September 21, 2020 / Esther Choy
“Being vulnerable makes you relatable.” This is excellent advice for leaders. We’ve all been moved by vulnerable stories from leaders we respect.
We learn that Steve Jobs was adopted and never formed a relationship with his biological father.
We learn that Oprah grew up so poor her clothing was made from potato sacks.
But on the other hand, the advice to “be vulnerable” can also render leaders utterly lost and confused. After all, it is a bottomless pit. How does one become vulnerable? What is appropriate to share and what is not? How would one know what is relatable or not? And how much is too much?
As a rule of thumb, I advise clients to share from the realm of “personal but not private.” For example, what is one hobby you pursue passionately? Or, what is something you spend way too much time, money, or effort on, but have no regrets? “Personal but not private” clears up confusion and sets clients on a productive path.
Nevertheless, I’ve had one or two ask, “How do you draw the line? What’s personal but not private, and private but not personal?”
There’s a large gray area in the space between personal and private. So how do you make sure you don’t tell a vulnerable story in hopes of being relatable, but end up crossing the line into what feels like oversharing, to you or to your audience?
Recently, I’ve been interviewing leaders of family enterprises and learning their personal stories. Inevitably, their personal stories intertwine with their business story and the story of their family. Sometimes this means my interviewees share a family tragedy with me. It is a vulnerable moment. And the whole point of the interview is to be able to share their story with a podcast audience.
How do you navigate sharing someone else’s vulnerable story, and what can this teach us about sharing our own personal stories in business settings?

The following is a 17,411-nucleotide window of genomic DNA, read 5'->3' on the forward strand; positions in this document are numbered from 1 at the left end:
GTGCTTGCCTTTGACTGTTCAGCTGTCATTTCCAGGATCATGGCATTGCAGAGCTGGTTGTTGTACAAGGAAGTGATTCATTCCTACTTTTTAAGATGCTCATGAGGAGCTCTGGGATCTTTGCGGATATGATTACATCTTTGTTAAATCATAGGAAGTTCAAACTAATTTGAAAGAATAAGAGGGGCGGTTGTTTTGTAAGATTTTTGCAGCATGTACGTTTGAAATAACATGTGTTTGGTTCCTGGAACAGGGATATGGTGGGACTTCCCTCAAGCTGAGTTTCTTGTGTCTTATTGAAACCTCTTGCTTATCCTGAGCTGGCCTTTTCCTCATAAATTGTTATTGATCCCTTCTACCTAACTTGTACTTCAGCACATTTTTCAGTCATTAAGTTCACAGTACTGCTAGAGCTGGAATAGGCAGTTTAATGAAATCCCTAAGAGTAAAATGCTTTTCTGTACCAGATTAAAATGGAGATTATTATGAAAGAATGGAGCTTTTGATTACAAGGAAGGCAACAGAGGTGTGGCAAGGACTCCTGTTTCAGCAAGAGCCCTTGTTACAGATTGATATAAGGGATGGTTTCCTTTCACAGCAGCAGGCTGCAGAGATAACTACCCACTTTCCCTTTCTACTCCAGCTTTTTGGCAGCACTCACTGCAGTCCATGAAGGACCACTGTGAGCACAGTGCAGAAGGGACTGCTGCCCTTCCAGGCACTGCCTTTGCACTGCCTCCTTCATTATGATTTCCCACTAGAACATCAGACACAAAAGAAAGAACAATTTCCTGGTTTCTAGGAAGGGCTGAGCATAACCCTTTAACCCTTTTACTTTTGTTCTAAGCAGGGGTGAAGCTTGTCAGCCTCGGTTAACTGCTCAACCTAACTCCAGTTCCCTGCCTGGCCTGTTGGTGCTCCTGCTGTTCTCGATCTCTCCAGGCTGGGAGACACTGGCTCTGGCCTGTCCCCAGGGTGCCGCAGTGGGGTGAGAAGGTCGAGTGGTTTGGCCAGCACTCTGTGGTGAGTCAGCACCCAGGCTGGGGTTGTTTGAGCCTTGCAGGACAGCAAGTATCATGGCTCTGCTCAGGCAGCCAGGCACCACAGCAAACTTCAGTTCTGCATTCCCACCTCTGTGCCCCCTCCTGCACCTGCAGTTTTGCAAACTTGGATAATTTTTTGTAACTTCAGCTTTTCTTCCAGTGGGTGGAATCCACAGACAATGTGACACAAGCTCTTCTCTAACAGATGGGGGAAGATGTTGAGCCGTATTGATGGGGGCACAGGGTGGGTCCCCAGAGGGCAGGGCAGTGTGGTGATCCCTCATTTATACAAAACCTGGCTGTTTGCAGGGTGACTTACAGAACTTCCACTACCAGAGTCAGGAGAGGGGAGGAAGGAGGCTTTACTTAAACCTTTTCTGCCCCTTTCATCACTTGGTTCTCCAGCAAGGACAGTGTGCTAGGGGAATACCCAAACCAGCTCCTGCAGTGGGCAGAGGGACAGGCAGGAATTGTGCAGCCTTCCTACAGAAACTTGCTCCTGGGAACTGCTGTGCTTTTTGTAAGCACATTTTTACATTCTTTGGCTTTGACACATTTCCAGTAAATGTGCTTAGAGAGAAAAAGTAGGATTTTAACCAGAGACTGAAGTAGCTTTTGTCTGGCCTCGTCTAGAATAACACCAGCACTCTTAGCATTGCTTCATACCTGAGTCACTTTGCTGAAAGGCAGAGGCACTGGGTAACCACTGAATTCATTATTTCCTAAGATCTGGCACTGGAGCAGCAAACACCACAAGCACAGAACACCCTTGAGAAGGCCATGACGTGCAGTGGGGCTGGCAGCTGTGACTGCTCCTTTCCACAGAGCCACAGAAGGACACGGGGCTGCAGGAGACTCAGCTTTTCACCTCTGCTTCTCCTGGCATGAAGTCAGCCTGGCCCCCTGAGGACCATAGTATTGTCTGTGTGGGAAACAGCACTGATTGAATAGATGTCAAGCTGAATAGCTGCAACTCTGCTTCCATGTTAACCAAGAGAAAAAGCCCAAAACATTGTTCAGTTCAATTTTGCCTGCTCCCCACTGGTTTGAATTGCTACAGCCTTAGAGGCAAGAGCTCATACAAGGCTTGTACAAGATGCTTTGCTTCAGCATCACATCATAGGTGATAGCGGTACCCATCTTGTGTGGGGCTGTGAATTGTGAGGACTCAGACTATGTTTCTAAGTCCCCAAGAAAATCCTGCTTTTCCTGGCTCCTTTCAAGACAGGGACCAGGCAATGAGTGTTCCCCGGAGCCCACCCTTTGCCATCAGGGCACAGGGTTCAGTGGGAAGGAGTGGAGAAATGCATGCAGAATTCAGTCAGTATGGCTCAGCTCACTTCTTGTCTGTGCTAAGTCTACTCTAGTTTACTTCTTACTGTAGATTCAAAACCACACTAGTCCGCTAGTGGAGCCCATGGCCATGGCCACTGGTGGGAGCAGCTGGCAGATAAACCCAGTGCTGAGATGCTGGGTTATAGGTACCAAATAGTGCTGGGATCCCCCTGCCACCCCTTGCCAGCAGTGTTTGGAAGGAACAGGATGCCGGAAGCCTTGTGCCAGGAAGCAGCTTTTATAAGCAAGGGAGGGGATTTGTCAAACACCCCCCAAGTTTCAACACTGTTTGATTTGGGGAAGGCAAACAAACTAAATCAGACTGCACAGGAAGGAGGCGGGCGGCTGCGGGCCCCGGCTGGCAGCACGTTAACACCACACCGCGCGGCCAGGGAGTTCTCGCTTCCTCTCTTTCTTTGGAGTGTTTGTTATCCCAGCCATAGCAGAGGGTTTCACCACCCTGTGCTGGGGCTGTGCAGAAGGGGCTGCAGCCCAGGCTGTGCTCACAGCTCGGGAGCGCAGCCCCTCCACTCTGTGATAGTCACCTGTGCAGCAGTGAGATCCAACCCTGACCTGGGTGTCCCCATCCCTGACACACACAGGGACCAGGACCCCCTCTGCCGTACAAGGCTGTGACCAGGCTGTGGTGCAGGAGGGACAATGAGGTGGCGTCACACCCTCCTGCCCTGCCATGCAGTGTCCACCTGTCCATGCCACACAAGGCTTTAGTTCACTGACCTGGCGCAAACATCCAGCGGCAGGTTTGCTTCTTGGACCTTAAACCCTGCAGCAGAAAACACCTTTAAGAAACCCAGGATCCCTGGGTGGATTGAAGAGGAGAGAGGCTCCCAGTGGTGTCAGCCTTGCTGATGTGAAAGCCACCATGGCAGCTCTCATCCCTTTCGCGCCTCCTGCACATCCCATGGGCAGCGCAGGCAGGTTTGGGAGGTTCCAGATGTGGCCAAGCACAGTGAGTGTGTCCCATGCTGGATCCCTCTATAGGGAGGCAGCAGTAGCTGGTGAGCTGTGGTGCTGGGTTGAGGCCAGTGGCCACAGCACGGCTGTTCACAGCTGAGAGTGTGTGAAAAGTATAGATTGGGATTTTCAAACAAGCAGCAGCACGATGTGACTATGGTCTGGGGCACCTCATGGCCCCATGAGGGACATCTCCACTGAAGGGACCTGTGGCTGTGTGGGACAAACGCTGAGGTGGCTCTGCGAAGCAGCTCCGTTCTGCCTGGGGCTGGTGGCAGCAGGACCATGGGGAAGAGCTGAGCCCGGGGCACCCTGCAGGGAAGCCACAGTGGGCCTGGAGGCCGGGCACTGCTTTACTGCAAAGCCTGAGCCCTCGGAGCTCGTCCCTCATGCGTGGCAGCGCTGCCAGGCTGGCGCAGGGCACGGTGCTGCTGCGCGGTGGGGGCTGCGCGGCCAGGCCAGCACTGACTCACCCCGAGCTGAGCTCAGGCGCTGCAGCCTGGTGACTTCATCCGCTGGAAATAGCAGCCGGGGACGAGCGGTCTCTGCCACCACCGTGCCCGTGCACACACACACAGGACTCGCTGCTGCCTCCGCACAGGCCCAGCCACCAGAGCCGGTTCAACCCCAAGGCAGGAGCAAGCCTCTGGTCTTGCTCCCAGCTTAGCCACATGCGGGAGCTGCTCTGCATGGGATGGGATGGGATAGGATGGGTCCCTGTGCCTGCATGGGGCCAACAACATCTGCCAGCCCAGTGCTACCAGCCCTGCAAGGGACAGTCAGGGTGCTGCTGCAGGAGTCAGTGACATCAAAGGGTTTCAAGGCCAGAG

1. Set Your Intention
Before I interview family business leaders, I make my intentions known to them. “I’m not a reporter looking for dirt,” I tell them, “but I’m not your PR department promoting you either. I’m only looking for the story.”
Setting my intention proved extremely helpful when I was interviewing Adam Farver, the fourth generation chairman of the board at Pella Corporation, and he discussed a devastating family tragedy with me. My intention helped him understand that I would pay due respect to his family’s privacy and not sensationalize the story.
You can set this kind of intention after you are done brainstorming your own stories, too.
What’s your goal in telling this story? What is this story really about? Write down your intention and see how well your resulting stories fit your intention. This will guide you as you decide whether the story fits your purpose or whether it’s oversharing.
2. Know Your Duty
A good story involves struggle and conflict, and inevitably, there are strong emotions embedded in that struggle.
Do not shy away from the emotion. When there is an inherent emotional quality in your story, that is powerful. But like anything powerful, we have to know how to use the power of those emotions carefully.
Whether it’s a tragedy or an emotional story, the duty of the storyteller is to interrogate herself. How will including any of these stories serve her audience?